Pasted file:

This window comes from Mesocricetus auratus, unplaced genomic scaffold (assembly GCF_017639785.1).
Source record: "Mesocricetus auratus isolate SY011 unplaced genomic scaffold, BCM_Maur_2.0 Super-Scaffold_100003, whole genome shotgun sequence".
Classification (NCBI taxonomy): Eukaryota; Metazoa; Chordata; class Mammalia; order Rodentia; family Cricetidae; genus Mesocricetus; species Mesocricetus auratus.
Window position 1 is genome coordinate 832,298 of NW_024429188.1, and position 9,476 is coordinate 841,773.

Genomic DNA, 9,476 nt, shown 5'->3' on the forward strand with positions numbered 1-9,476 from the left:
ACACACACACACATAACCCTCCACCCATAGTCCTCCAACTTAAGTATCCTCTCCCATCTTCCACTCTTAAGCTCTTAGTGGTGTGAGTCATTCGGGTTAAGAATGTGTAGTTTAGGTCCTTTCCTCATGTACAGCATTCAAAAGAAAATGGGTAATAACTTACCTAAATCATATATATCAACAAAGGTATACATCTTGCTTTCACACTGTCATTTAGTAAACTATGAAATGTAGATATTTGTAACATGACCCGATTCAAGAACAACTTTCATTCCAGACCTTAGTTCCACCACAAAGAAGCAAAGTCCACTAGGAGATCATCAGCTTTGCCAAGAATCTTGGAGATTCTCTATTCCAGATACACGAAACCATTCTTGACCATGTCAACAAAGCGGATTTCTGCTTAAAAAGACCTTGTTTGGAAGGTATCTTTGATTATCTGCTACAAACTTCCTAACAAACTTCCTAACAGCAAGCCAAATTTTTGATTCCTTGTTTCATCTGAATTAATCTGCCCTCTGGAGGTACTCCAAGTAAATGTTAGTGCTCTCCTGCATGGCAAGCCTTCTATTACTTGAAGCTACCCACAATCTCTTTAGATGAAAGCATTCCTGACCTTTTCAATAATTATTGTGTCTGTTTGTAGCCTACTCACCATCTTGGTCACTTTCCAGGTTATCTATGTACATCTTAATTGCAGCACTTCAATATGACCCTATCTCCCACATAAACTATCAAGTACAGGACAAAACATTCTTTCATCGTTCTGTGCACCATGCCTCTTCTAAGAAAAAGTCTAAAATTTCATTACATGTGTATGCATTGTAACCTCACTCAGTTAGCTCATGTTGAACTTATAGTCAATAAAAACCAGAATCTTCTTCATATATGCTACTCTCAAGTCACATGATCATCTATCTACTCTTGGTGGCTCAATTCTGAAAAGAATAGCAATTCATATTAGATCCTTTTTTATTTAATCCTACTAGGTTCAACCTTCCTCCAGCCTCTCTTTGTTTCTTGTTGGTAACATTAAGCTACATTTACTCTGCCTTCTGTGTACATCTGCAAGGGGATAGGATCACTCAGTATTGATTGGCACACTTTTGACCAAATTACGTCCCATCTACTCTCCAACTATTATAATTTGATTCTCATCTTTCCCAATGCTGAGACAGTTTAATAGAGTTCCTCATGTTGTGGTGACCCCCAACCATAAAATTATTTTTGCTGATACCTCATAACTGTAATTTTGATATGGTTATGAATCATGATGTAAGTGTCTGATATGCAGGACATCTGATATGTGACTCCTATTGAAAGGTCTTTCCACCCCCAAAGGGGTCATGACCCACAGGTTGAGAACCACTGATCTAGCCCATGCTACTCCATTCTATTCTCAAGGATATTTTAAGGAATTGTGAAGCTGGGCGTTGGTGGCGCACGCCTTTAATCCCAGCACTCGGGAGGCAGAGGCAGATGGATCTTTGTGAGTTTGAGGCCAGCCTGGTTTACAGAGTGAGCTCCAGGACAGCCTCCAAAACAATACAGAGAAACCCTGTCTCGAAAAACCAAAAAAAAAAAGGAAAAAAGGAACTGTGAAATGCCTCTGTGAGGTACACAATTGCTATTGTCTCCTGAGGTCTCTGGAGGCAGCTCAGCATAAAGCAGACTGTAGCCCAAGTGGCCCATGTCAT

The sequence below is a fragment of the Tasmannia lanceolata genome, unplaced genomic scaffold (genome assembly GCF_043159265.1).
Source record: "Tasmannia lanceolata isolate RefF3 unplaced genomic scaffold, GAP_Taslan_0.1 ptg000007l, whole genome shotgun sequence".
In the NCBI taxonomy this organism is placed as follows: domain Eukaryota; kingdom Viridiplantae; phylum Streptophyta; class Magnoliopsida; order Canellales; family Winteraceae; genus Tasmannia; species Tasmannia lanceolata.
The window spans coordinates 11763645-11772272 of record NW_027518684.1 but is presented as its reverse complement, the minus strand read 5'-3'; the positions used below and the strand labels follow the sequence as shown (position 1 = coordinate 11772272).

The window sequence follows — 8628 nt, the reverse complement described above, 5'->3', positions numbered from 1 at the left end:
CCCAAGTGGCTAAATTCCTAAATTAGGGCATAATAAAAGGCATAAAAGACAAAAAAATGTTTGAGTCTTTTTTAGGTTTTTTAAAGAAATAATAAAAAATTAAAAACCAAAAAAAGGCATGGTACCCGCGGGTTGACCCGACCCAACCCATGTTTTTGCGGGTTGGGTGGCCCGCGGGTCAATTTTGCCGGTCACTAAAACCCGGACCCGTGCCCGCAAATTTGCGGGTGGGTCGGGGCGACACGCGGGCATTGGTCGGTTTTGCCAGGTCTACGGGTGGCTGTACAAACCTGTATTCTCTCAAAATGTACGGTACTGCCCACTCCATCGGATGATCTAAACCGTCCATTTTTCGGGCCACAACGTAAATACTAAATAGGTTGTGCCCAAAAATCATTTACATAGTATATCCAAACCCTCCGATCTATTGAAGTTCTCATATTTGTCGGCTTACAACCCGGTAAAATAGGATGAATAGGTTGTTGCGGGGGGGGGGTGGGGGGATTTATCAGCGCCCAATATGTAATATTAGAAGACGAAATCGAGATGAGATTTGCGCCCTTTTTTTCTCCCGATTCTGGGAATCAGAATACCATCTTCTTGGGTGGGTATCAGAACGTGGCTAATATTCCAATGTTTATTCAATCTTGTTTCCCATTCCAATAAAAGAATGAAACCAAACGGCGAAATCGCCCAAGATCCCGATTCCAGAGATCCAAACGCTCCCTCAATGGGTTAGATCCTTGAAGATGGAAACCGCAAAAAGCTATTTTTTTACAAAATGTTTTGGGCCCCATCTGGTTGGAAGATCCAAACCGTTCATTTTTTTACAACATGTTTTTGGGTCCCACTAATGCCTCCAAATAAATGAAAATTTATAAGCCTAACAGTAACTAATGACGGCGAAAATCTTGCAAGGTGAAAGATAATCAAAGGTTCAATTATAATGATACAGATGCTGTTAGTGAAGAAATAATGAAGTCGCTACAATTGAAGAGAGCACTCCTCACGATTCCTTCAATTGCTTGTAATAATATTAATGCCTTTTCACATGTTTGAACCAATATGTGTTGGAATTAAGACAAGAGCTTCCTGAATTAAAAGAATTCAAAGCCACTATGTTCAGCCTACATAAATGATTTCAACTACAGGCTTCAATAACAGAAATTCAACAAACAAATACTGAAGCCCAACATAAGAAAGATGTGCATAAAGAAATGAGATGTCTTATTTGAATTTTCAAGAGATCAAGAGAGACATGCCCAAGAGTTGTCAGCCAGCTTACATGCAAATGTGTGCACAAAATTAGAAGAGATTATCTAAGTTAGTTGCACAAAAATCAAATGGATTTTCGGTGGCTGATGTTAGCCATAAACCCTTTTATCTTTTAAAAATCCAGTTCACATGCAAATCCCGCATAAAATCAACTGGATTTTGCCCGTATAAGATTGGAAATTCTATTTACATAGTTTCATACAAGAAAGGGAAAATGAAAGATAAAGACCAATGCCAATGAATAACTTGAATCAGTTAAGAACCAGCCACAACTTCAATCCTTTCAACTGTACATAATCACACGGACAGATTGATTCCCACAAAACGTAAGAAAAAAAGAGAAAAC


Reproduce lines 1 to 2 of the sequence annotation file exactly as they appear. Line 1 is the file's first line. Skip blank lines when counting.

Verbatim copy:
This window comes from Mesocricetus auratus, unplaced genomic scaffold (assembly GCF_017639785.1).
Source record: "Mesocricetus auratus isolate SY011 unplaced genomic scaffold, BCM_Maur_2.0 Super-Scaffold_100003, whole genome shotgun sequence".